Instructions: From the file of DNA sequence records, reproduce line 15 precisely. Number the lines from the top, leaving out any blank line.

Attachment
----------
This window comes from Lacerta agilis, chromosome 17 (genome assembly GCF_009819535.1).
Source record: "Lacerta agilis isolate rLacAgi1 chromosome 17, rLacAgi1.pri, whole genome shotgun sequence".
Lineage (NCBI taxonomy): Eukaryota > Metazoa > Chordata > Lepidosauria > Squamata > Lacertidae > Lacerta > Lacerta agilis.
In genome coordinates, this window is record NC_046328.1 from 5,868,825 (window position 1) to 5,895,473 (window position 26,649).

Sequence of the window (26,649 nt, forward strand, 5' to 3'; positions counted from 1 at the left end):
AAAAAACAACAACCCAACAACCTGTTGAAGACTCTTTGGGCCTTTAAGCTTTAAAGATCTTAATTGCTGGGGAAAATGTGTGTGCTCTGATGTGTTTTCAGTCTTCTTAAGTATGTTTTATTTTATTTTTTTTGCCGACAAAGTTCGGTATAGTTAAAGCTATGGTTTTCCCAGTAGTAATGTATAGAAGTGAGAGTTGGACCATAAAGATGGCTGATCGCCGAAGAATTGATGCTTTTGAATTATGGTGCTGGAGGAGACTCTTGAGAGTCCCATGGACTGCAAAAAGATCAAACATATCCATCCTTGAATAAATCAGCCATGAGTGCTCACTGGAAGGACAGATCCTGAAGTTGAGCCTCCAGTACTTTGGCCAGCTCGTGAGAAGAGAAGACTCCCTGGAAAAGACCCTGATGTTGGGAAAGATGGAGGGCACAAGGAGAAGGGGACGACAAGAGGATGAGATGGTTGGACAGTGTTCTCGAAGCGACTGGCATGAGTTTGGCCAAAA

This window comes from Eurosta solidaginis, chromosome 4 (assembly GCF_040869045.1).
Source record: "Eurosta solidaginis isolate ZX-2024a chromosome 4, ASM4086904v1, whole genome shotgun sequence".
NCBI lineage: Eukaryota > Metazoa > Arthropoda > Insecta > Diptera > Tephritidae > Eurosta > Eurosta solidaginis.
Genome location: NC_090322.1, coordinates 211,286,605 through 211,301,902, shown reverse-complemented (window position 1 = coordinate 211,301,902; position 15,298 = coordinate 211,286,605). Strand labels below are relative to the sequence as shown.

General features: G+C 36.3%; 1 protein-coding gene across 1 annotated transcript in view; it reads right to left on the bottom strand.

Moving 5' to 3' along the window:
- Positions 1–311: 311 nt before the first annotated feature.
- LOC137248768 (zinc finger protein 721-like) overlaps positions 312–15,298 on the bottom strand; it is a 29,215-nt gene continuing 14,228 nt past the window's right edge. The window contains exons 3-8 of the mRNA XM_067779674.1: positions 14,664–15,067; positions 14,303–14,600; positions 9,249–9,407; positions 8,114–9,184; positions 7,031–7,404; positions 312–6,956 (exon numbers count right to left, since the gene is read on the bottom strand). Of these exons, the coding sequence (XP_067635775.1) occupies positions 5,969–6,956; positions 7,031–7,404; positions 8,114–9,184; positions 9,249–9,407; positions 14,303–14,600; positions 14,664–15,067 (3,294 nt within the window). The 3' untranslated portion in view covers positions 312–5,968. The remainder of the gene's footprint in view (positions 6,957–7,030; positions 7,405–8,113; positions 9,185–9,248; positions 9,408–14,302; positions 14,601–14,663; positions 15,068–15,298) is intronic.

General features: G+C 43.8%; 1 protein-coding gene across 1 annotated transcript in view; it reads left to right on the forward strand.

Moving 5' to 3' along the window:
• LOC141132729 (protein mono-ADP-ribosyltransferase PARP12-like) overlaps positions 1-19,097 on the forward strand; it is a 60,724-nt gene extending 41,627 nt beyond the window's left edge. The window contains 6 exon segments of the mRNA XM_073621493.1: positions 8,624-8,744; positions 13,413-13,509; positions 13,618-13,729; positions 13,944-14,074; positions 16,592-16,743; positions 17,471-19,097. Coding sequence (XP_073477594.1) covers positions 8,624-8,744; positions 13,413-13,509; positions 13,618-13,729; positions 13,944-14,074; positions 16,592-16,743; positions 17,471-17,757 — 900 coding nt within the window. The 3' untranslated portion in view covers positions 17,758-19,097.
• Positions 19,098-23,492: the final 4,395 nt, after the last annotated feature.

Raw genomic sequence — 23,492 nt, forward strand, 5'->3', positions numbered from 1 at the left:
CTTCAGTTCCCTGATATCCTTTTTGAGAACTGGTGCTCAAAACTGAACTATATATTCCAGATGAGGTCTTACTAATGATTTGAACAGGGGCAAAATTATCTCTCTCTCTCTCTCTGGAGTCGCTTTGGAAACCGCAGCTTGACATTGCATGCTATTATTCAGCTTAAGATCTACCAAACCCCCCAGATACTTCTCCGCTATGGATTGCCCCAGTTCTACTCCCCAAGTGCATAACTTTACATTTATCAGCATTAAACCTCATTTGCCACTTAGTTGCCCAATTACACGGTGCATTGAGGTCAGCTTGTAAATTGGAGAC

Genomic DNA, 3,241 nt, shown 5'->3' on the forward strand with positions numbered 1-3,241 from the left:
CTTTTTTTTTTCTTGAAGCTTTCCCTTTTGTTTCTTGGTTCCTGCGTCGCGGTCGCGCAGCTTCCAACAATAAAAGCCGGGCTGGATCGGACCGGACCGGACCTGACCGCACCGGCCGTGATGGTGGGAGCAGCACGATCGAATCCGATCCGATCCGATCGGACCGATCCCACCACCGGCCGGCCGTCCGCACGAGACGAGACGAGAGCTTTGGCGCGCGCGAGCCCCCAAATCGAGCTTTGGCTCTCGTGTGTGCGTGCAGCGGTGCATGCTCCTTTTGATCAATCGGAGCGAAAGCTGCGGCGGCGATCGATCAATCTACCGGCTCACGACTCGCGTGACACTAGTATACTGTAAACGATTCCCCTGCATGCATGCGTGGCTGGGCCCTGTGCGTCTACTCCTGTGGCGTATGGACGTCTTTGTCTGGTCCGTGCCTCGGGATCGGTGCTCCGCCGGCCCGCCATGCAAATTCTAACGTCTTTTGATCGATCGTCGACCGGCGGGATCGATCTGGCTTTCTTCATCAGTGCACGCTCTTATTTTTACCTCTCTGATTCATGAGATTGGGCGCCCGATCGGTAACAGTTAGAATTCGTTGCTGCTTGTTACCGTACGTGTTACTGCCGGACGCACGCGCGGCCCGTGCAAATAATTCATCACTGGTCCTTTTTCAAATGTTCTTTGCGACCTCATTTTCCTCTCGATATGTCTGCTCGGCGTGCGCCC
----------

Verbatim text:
General features: G+C 43.8%; 1 protein-coding gene across 1 annotated transcript in view; it reads left to right on the forward strand.